“This programme is aimed at recruiting and skilling backyard mechanics and young people, "Zikalala said. "These auto-service parks will be run by government and will be duly registered so that even insured private cars can utilise their services,”
The project forms part of the department of economic development’s broader strategy of promoting economic inclusivity and stimulating economic activity in townships and rural areas through extending support to small businesses in those areas.
Zikalala first made the announcement of the state garages when he delivered his budget for 2016/2017 on Friday 5 May. On Tuesday he provided more details, saying service providers had been appointed to carry out a feasibility study which, among other things, will show how much the government stands to save by using state garages.
On the pilot hubs, Zikalala said: “The implementation of pilot hubs will be staggered. The first one will be in the Midlands, followed by the other two in the north and south.”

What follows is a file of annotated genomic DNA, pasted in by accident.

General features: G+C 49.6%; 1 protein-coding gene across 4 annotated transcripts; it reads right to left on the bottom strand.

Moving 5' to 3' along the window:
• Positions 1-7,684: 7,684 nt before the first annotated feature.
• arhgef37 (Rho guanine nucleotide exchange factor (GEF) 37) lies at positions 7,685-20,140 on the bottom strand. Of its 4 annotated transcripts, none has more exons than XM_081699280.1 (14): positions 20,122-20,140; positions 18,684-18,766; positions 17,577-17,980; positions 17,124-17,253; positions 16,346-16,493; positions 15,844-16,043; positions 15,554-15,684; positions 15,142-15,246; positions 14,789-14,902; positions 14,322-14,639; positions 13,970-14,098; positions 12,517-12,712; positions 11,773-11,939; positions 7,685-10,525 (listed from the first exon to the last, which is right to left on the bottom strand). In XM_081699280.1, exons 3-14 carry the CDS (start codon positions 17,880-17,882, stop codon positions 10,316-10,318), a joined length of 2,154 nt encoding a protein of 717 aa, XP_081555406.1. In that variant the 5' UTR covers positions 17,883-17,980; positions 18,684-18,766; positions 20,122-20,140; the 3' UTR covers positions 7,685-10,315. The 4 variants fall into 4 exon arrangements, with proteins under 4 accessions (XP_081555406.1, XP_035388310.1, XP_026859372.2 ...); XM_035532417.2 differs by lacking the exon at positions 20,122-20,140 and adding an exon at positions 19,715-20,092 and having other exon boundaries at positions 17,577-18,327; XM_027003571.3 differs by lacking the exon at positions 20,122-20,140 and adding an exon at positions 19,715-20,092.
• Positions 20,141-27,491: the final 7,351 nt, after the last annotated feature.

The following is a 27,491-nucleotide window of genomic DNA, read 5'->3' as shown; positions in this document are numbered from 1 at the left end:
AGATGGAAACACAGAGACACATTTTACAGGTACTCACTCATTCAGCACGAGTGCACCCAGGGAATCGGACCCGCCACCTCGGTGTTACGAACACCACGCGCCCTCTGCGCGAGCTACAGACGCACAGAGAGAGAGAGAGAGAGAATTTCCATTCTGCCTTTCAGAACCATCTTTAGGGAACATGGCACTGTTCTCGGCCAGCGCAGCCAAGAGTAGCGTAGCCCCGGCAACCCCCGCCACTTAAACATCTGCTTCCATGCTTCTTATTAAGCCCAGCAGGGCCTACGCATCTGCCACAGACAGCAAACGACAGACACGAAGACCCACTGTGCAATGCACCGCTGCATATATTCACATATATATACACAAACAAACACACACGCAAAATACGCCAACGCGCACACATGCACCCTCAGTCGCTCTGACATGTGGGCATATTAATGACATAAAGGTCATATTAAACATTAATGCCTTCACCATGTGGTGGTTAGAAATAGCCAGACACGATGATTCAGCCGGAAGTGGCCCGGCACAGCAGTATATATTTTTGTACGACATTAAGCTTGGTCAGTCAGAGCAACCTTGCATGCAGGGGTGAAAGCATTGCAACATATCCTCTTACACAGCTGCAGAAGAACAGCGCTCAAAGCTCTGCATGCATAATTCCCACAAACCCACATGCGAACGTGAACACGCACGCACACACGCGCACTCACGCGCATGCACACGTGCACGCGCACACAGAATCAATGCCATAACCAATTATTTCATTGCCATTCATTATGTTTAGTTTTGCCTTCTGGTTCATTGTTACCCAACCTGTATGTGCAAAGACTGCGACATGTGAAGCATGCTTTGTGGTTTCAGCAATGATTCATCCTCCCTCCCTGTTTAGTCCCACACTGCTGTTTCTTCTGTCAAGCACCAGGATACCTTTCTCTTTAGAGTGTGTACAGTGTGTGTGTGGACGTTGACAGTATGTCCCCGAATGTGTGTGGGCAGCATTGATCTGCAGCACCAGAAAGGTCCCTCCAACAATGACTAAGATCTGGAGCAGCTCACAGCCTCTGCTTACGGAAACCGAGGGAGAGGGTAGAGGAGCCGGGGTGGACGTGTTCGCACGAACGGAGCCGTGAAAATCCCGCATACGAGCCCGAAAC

The project, Zikalala added, formed part of interventions aimed at ensuring the localisation of the economy.
“This project, besides upskilling local mechanics and creating jobs, will also ensure that government ploughs back directly to the communities instead of taking its fleet of cars to established companies that are not located within the communities,” he said.
Each park will employ a minimum of 50 permanent workers including mechanics, electricians, spray painters and panel beaters.
Zikalala said the government aimed to make these garages as effective as possible. The hubs, which will be in a form of a mini industrial park, will also include incubation centres to train young entrepreneurs.
The automotive industry is seen as a strategic sector in the KwaZulu-Natal economy as it contributes significantly to the gross domestic product of the province.
The department said there were many informal and underdeveloped businesses that offered “aftermarket support” for the automotive sector. Most of these are found in townships and rural areas.
However, they are facing a litany of challenges including lack of financial support, poor infrastructure, lack of training or skills, lack of marketing support and inefficient distribution networks. The creation of the hubs is the government’s response to these challenges.